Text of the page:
Historian who called every election since 1984 says Biden will beat Trump

The historian who is known affectionately as the granddaddy of presidential prediction models says that Democratic presumptive nominee Joe Biden is a shoo-in to win the 2020 presidential race.

The American University historian Allan Lichtman’s predictions are worth paying attention to because he has accurately forecast every election since 1984, including President Donald Trump’s stunning victory in 2016 over Democratic rival Hillary Clinton.

In an op-ed video in the New York Times published on Wednesday, Lichtman’s model, per usual, outlines his 13 keys to the White House that now lead him to believe that Biden is on track to secure a victory on Nov. 3.

This time around, Lichtman’s prognostication should come as little surprise given national polls indicate that Biden commands a substantial lead over the incumbent.

Biden, polling at 49.4%, holds a seven-percentage-point lead over Trump at 42.4%, according to a national poll average compiled by Real Clear Politics.

Lichtman says Biden leads Trump on seven of the 13 true-or-false criteria he looks at to assess the winner of a race to the White House, which includes factors such as the economy, foreign policy, scandals, social unrest and even the charisma of the candidate.

To be sure, the model is not scientific but Lichtman’s results deserve attention, if only for the novelty of seeing how his forecast plays out.

Recently, Trump via Twitter has been pushing his economic and market prowess as factors that he hopes can lead him to a victory in November. On Monday, he claimed that a record high for the Nasdaq Composite Index
achieved in the wake of the carnage wrought by the pandemic, would all “come crashing down” if Biden wins the election.

The Nasdaq has soared nearly 60% since hitting a March 23 low and has booked 30 record highs so far in 2020, while the S&P 500 index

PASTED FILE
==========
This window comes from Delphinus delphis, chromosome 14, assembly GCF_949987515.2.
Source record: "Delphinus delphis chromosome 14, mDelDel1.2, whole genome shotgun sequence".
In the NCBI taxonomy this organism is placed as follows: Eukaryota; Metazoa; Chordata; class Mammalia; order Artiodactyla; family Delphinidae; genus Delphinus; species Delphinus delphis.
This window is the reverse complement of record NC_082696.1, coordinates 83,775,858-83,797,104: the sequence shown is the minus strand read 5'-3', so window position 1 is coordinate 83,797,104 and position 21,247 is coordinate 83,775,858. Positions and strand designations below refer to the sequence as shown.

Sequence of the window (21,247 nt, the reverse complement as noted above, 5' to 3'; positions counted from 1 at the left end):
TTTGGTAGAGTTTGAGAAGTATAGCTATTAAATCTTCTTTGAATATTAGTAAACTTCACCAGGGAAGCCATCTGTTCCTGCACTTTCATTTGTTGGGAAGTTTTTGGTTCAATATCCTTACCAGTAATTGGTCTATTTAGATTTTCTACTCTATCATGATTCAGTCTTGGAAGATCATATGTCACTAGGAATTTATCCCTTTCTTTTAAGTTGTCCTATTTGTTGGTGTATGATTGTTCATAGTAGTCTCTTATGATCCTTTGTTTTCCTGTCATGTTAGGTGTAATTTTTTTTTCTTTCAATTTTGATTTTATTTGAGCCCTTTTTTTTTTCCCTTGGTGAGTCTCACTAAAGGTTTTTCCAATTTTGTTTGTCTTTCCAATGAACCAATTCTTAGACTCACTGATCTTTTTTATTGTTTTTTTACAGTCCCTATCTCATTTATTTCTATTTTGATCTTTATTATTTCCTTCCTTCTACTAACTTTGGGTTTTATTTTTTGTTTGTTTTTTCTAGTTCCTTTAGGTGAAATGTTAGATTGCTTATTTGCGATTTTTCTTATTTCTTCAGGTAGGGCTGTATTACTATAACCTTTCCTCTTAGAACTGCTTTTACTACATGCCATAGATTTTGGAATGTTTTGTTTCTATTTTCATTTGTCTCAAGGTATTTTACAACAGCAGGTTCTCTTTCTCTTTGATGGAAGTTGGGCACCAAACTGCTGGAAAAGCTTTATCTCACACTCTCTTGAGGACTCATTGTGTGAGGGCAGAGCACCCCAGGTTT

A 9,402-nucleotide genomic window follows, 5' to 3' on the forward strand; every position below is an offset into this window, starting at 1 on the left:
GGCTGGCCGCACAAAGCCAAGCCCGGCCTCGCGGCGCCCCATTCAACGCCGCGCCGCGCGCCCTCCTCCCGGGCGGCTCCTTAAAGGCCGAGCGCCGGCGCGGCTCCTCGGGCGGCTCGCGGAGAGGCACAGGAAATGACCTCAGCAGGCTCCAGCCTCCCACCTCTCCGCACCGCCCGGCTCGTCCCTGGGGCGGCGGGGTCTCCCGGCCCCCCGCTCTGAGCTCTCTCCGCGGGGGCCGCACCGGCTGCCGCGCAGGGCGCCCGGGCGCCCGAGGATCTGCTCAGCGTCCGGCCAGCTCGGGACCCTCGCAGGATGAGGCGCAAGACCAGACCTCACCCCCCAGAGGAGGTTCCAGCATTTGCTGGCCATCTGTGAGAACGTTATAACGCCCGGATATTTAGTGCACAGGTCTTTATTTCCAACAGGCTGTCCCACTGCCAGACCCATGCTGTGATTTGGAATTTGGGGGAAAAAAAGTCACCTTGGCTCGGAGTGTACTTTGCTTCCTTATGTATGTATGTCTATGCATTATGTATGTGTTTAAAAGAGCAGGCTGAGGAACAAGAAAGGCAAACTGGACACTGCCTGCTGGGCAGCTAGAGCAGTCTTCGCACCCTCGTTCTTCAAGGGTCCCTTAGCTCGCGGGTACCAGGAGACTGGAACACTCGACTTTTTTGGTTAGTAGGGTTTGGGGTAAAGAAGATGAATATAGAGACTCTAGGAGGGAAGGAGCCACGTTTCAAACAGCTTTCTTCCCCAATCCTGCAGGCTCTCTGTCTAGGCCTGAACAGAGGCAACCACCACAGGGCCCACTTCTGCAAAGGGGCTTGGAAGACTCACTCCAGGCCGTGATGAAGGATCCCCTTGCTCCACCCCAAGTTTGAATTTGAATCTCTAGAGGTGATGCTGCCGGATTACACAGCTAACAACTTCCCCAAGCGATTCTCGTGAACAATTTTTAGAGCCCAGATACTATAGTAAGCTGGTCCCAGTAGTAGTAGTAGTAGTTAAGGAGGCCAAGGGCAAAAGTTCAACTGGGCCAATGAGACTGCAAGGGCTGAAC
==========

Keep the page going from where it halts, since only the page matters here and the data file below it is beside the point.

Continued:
has climbed 48% and the Dow Jones Industrial Average

has risen by about 46% over the same period.

Still, the success of the stock market isn’t likely to be enough to secure a win for Trump. Strategists at JPMorgan Chase & Co. have made the case that a win for the former vice president would be a “neutral to slight positive” for stocks.

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His fund is up 60% this year after he called the March bottom — now, he sees potential for a ‘severe collapse’

Michael Gayed says he’s not trying to scare anyone, but you wouldn’t know it from his latest take.

Back in May, the fund manager warned of the possibility of two crashes: first bonds, then stocks. With his ATAC Rotation Fund

continuing to deliver the goods — it’s up almost 60% so far this year to rank among the best in its category — he’s still waving the yellow flag.

“It is a wild time in the markets,” said Gayed, who also runs the Lead-Lag Report. “Despite a crippling global pandemic, where the U.S. is failing miserably at a response with daily record after daily record cases being broken, and a U.S. economy that seems to be teetering on the edge of yet another Fed Monetary Policy response, stock markets have not seemed to blink when recovering.”

Yes, 2020 is certainly unique, considering, as he pointed out, that stocks crashed by more than 30% at one point, only to rally almost 50% from there. All that in less than eight months.

After having been bullish near the March bottom, Gayed now says that leading market indicators could very well be signalling a “severe collapse” in stocks.

The yield on the 10-year Treasury

, for instance, is looking at around 0.5%, while the yield on the 30-year

is under 1.5%., which he says is setting up for a potential reversion to the mean.

“It’s often said that bond-market investors are the smart money and tend to lead the stock market in anticipating economic activity,” Gayed explained. “The fact that yields have not risen meaningfully (quite the opposite) in the very short term is quite troubling as historically such short-term movement has tended to precede major periods of equity stress.”